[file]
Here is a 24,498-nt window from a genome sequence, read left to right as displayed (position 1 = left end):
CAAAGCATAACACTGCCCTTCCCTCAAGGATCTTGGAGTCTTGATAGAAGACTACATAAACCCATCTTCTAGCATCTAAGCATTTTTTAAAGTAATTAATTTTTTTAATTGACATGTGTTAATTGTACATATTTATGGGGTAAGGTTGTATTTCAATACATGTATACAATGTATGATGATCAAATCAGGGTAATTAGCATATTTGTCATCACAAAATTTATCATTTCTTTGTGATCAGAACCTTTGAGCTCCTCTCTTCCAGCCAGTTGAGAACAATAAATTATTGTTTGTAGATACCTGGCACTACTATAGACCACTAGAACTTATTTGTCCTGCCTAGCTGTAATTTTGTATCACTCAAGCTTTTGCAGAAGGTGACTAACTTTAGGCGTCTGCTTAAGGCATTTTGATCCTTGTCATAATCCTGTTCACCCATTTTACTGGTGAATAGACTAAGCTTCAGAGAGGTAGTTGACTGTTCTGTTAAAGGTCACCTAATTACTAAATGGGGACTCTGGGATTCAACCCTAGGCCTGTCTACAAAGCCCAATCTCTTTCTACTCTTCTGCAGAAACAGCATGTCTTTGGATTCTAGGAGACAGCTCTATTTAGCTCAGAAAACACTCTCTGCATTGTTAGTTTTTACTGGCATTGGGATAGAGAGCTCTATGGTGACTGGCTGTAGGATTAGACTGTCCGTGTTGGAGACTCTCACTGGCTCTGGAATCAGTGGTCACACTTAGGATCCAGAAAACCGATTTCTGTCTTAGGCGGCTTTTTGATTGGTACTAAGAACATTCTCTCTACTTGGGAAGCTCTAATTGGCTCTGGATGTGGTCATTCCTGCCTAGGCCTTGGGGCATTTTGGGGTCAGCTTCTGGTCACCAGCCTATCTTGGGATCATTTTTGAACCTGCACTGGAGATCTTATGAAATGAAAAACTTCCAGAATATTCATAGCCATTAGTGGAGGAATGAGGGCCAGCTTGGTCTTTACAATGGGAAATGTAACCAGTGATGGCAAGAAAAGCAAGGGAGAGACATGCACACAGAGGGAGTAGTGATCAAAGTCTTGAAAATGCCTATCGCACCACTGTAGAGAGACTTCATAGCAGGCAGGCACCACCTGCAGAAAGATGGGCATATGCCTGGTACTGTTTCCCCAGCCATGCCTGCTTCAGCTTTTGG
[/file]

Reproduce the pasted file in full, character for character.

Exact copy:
Here is a 24,498-nt window from a genome sequence, read left to right as displayed (position 1 = left end):
CAAAGCATAACACTGCCCTTCCCTCAAGGATCTTGGAGTCTTGATAGAAGACTACATAAACCCATCTTCTAGCATCTAAGCATTTTTTAAAGTAATTAATTTTTTTAATTGACATGTGTTAATTGTACATATTTATGGGGTAAGGTTGTATTTCAATACATGTATACAATGTATGATGATCAAATCAGGGTAATTAGCATATTTGTCATCACAAAATTTATCATTTCTTTGTGATCAGAACCTTTGAGCTCCTCTCTTCCAGCCAGTTGAGAACAATAAATTATTGTTTGTAGATACCTGGCACTACTATAGACCACTAGAACTTATTTGTCCTGCCTAGCTGTAATTTTGTATCACTCAAGCTTTTGCAGAAGGTGACTAACTTTAGGCGTCTGCTTAAGGCATTTTGATCCTTGTCATAATCCTGTTCACCCATTTTACTGGTGAATAGACTAAGCTTCAGAGAGGTAGTTGACTGTTCTGTTAAAGGTCACCTAATTACTAAATGGGGACTCTGGGATTCAACCCTAGGCCTGTCTACAAAGCCCAATCTCTTTCTACTCTTCTGCAGAAACAGCATGTCTTTGGATTCTAGGAGACAGCTCTATTTAGCTCAGAAAACACTCTCTGCATTGTTAGTTTTTACTGGCATTGGGATAGAGAGCTCTATGGTGACTGGCTGTAGGATTAGACTGTCCGTGTTGGAGACTCTCACTGGCTCTGGAATCAGTGGTCACACTTAGGATCCAGAAAACCGATTTCTGTCTTAGGCGGCTTTTTGATTGGTACTAAGAACATTCTCTCTACTTGGGAAGCTCTAATTGGCTCTGGATGTGGTCATTCCTGCCTAGGCCTTGGGGCATTTTGGGGTCAGCTTCTGGTCACCAGCCTATCTTGGGATCATTTTTGAACCTGCACTGGAGATCTTATGAAATGAAAAACTTCCAGAATATTCATAGCCATTAGTGGAGGAATGAGGGCCAGCTTGGTCTTTACAATGGGAAATGTAACCAGTGATGGCAAGAAAAGCAAGGGAGAGACATGCACACAGAGGGAGTAGTGATCAAAGTCTTGAAAATGCCTATCGCACCACTGTAGAGAGACTTCATAGCAGGCAGGCACCACCTGCAGAAAGATGGGCATATGCCTGGTACTGTTTCCCCAGCCATGCCTGCTTCAGCTTTTGG